Monday, January 2, 2012

Write What You Know

I've heard the saying, "Write what you know." It's because to write well the reader needs to feel a sense of truth to the story and its characters. Even in fiction, that connection, that sense that something is ringing true, must be there.

I got thinking a lot about this idea when I was home over the holidays. It's tough when a loved one isn't around and the holidays come to being. A few years ago my grandpa passed away and every year since I've made a point of reflecting on stories about him with my grandma. It keeps him fresh in our minds in the most wonderful of ways.

My grandpa grew up in Williamsburg, Brooklyn back before Williamsburg let along Brooklyn became a trendy place to live. At the time, he was the only Irish family in an all Italian neighborhood. He grew up surrounded by Italians, eating Italian food, and ultimately marrying an Italian woman. My grandma admitted to me this past Christmas that my grandpa tried to join an Italian-American club in his retirement years but without a lick of Italian blood in him, he was denied.

Don't get me wrong, there was definitely a part of my grandfather that was proud to be Irish but what he knew was Italian. He knew to win over my grandma's family he had to help make homemade wine, taste test fresh spaghetti sauce, and never protest when someone tells you to "eat more; you're too skinny." He got used to the family gatherings we have now where four people can presumably talk all at the time and at increasingly loud volumes and yet it's not an argument that's taking place, it's normal.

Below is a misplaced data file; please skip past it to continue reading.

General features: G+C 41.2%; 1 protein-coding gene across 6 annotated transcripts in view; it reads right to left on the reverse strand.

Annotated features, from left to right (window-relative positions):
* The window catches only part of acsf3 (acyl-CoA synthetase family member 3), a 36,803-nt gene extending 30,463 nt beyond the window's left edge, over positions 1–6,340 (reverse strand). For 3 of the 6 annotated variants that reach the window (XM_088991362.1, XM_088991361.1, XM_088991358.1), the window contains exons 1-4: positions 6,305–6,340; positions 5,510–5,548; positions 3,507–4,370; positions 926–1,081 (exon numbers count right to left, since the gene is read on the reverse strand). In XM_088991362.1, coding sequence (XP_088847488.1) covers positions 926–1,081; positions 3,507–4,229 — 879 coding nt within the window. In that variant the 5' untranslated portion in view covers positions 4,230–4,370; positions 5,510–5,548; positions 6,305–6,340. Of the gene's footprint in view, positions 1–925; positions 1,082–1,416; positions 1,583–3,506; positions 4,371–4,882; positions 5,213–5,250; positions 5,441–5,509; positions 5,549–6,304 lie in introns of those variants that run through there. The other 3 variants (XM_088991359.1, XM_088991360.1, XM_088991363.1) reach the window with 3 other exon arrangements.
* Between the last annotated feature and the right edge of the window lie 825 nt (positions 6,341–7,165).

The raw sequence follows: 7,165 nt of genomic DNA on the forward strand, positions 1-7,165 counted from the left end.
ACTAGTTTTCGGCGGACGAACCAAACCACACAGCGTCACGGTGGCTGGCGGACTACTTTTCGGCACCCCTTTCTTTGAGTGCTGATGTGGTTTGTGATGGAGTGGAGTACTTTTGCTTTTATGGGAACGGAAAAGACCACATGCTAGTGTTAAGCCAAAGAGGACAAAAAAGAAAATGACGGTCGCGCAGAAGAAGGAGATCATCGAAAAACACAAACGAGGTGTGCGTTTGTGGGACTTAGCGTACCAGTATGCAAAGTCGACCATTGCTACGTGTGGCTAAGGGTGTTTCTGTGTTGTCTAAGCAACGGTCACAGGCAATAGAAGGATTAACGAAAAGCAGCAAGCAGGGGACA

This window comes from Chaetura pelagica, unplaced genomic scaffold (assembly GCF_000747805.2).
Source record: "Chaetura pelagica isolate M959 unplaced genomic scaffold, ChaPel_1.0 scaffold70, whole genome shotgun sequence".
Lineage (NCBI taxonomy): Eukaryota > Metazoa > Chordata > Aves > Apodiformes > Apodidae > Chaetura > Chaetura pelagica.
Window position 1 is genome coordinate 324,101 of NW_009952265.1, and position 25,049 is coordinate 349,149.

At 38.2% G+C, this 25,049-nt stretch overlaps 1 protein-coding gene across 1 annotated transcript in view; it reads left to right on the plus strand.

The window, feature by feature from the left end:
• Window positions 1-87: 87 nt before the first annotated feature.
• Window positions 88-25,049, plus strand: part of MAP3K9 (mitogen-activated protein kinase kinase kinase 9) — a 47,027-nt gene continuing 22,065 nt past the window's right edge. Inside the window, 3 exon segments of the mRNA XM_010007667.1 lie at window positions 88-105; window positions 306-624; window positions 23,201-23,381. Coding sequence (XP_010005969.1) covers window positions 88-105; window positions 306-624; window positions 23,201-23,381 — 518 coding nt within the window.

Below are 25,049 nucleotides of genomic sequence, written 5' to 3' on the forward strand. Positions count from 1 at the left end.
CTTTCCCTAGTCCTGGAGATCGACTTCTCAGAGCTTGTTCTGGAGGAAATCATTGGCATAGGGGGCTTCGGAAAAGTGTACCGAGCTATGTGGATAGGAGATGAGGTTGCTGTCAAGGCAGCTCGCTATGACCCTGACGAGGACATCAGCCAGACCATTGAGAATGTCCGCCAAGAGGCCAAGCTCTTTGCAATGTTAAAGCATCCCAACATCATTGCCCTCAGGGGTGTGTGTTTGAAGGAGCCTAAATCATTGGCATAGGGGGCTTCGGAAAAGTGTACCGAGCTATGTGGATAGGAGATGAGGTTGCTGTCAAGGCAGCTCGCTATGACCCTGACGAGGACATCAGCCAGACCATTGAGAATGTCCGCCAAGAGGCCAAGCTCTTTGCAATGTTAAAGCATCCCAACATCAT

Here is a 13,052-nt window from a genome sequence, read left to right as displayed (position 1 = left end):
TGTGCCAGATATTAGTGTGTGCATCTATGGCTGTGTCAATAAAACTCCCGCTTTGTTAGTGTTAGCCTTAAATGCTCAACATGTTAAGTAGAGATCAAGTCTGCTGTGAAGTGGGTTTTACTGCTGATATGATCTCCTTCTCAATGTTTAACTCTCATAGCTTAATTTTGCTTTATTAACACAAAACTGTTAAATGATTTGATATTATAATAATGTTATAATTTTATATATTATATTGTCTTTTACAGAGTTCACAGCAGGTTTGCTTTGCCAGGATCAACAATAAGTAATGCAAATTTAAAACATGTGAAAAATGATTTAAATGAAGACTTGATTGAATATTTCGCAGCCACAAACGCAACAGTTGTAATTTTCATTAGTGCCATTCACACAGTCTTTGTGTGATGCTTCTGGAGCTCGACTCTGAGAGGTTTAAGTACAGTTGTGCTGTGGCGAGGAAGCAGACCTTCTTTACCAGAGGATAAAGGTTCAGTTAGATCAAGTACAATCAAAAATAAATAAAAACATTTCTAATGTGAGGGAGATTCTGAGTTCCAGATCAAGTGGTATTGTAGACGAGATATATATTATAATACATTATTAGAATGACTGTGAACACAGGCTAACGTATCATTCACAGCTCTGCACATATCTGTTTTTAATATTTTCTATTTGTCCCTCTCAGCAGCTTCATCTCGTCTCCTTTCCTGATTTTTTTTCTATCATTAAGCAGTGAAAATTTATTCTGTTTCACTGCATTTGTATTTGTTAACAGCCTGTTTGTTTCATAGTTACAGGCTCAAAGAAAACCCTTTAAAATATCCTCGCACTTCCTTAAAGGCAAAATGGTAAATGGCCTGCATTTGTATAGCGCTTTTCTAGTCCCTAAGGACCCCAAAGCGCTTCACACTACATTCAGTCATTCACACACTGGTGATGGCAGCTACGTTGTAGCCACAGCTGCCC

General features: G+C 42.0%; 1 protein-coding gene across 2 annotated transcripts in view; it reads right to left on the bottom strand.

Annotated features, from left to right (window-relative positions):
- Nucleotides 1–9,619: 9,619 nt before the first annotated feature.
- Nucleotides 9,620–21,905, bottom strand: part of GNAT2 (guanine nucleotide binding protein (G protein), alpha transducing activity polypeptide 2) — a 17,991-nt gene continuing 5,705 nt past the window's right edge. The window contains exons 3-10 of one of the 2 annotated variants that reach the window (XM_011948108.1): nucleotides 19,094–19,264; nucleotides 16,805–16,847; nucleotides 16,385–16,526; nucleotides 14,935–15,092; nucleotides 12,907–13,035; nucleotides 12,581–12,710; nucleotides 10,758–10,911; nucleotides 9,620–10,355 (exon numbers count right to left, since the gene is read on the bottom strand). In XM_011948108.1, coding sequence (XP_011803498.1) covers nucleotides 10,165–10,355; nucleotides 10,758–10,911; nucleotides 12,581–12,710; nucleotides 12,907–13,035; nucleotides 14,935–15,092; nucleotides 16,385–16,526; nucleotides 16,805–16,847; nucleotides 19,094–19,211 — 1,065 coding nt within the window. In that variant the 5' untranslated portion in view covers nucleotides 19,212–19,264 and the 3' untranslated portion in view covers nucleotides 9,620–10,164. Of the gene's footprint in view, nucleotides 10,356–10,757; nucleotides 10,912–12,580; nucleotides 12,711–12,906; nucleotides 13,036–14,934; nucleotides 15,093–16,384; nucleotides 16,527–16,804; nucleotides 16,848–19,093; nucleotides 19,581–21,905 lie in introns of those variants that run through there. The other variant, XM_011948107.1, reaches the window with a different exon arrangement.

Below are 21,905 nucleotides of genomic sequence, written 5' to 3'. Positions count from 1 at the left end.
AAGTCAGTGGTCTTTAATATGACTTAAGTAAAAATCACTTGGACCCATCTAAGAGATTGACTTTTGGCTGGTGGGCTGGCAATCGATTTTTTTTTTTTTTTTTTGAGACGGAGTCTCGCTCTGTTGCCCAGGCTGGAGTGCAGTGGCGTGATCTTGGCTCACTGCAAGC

But how much of what we know needs to be in our writing and storytelling and how much of it can be imagination? How true can we be to an experience if we've read it or heard it but never lived it? What's the proper balance?

My grandpa went to Ireland a few years before he passed away. Part of him had to experience something he was connected to but knew little about. No one in his family was alive to tell him about Ireland; there were no traditions passed on; and certainly no family recipes. He didn't grow up among other Irish-American immigrant families or go to school with them. It was a factoid upon which he had no other observations or truths to bestow.

When he came back from Ireland, there was an excitement and a level of appreciation that I had never seen. It didn't change his history, however. He still preferred Italian food. He still loved his Italian wife. He still identified with all the things he had before. But, now, he could tell stories about Ireland too...and something about that was beautiful. Something about that made his own personal story seem more complete.

Sure we can't experience everything our characters do in fiction but we need to try our best to tap into their mindset, to do our research, or do as my grandfather had done and go out and explore. If we do then we'll not only have richer material from which to draw from, we'll become better storytellers too.


  1. After reading this moving post about your grandfather, I can't help but think we should all write what we love.